[Podcast] The TaxPert Session: Q&A Day with Ken Raiss

[Podcast] The TaxPert Session: Q&A Day with Ken Raiss

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In today’s question-and-answer episode, I chat with Ken Raiss, director of Metropole Wealth Advisory, who shares his knowledge of property and wealth management.

We're going to discuss three of your questions about how to help your children into property, including questions about how to stop your children from squandering their inheritance and what happens to your superannuation when you die.

Even if you don't have children yet, I think you're going to benefit from some of the pearls of wisdom Ken drops.Podcast Ken Raiss

Q&A Day with Ken Raiss

Question: We are in the fortunate position to have paid off our home and have a number of investment properties, but now our children having difficulty getting into the property market, in part because it's hard for them to save a sufficient deposit to buy the type of home they’re wanting. What's the best way of helping our children into property?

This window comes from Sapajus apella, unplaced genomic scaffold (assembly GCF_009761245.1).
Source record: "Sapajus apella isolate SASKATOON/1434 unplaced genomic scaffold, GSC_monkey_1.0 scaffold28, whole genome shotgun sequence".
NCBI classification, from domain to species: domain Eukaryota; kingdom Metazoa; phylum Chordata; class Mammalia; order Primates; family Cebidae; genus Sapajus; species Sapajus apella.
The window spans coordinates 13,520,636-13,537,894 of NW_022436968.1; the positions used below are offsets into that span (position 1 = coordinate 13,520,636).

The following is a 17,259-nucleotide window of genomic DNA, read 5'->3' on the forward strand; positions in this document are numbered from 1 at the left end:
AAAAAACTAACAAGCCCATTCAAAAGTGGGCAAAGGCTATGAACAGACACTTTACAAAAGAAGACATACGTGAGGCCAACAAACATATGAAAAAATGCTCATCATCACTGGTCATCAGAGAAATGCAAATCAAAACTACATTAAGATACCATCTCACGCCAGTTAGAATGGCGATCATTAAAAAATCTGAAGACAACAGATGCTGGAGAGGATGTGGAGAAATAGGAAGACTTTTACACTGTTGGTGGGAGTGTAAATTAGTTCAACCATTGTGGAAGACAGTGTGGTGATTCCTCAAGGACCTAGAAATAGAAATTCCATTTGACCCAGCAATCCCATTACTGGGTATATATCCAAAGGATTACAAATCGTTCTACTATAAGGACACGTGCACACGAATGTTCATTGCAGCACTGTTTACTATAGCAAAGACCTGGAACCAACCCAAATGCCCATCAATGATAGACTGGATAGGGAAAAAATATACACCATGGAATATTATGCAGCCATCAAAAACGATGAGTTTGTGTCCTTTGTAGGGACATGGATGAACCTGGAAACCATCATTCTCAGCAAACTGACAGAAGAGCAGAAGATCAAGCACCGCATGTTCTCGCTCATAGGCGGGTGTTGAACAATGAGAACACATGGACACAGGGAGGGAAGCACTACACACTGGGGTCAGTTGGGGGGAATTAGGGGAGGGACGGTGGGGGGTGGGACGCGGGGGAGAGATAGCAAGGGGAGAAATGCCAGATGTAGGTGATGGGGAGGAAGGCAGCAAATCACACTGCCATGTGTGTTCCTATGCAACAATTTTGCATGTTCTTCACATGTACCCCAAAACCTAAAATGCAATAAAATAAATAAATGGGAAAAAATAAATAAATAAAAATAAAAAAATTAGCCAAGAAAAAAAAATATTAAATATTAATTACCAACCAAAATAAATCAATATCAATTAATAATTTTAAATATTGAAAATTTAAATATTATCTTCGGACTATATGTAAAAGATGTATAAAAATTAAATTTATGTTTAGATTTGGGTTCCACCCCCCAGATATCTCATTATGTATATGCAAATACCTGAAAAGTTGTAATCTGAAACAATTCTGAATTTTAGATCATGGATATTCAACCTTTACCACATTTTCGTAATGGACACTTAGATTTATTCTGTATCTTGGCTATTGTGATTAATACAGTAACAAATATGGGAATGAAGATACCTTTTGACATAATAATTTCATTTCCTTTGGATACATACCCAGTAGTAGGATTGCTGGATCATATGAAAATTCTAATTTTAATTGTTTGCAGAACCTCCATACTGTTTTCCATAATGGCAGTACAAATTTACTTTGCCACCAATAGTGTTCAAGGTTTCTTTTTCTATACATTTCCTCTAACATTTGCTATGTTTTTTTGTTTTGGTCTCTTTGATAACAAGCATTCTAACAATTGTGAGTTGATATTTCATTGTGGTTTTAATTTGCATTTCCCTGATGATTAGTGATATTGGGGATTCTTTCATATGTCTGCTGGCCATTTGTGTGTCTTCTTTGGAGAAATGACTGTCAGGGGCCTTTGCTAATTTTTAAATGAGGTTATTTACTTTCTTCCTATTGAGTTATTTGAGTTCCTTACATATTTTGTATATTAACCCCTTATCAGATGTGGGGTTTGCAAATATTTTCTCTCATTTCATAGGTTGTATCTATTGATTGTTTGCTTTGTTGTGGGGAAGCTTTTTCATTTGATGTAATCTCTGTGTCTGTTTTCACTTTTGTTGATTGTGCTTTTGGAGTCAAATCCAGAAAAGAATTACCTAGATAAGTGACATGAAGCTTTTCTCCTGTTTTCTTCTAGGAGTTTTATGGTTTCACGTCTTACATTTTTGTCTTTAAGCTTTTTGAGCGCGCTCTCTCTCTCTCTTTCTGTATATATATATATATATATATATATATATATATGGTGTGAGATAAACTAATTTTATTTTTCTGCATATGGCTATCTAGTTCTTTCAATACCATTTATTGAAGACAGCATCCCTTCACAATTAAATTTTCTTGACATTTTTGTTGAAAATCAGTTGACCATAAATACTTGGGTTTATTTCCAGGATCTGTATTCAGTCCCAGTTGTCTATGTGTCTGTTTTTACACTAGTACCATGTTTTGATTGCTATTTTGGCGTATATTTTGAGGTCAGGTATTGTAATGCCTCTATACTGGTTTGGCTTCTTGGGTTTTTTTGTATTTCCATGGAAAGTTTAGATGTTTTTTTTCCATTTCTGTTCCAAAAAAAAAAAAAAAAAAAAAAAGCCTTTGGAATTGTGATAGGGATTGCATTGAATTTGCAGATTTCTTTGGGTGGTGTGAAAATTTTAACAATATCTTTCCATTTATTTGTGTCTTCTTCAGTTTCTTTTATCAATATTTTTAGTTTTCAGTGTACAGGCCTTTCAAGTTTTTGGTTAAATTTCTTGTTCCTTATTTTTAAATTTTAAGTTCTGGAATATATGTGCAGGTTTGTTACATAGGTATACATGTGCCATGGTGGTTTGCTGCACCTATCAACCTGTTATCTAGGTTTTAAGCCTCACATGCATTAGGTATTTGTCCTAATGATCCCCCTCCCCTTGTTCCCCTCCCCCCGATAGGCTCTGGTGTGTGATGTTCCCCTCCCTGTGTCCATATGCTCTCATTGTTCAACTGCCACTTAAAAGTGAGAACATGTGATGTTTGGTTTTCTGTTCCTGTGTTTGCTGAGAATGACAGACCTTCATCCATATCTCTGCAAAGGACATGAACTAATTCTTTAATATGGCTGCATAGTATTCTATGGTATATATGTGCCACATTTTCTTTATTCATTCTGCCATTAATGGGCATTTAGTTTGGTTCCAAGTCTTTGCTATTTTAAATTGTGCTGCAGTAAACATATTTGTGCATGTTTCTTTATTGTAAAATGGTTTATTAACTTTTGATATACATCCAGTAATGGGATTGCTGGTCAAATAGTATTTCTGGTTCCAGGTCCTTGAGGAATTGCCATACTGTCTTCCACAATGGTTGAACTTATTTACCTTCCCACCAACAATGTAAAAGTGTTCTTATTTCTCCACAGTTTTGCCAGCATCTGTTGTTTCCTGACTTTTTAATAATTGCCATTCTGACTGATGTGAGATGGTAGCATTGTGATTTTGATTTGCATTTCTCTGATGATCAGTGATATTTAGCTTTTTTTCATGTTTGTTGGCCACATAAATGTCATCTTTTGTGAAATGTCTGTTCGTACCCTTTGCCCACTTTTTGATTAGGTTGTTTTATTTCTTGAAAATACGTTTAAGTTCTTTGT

There are three major strategies to achieve the desired outcome of helping your children into property.

  1. A deposit gift – Some parents are gifting their adult children enough funds to cover a part or all of the deposit to buy a property and then their children remain responsible for the bank loan.
    1. The property in these circumstances is owned by the child and is subject to all the normal issues with asset protection.
    2. Some clients support their children by guaranteeing a higher loan and so do not actually pass over any funds.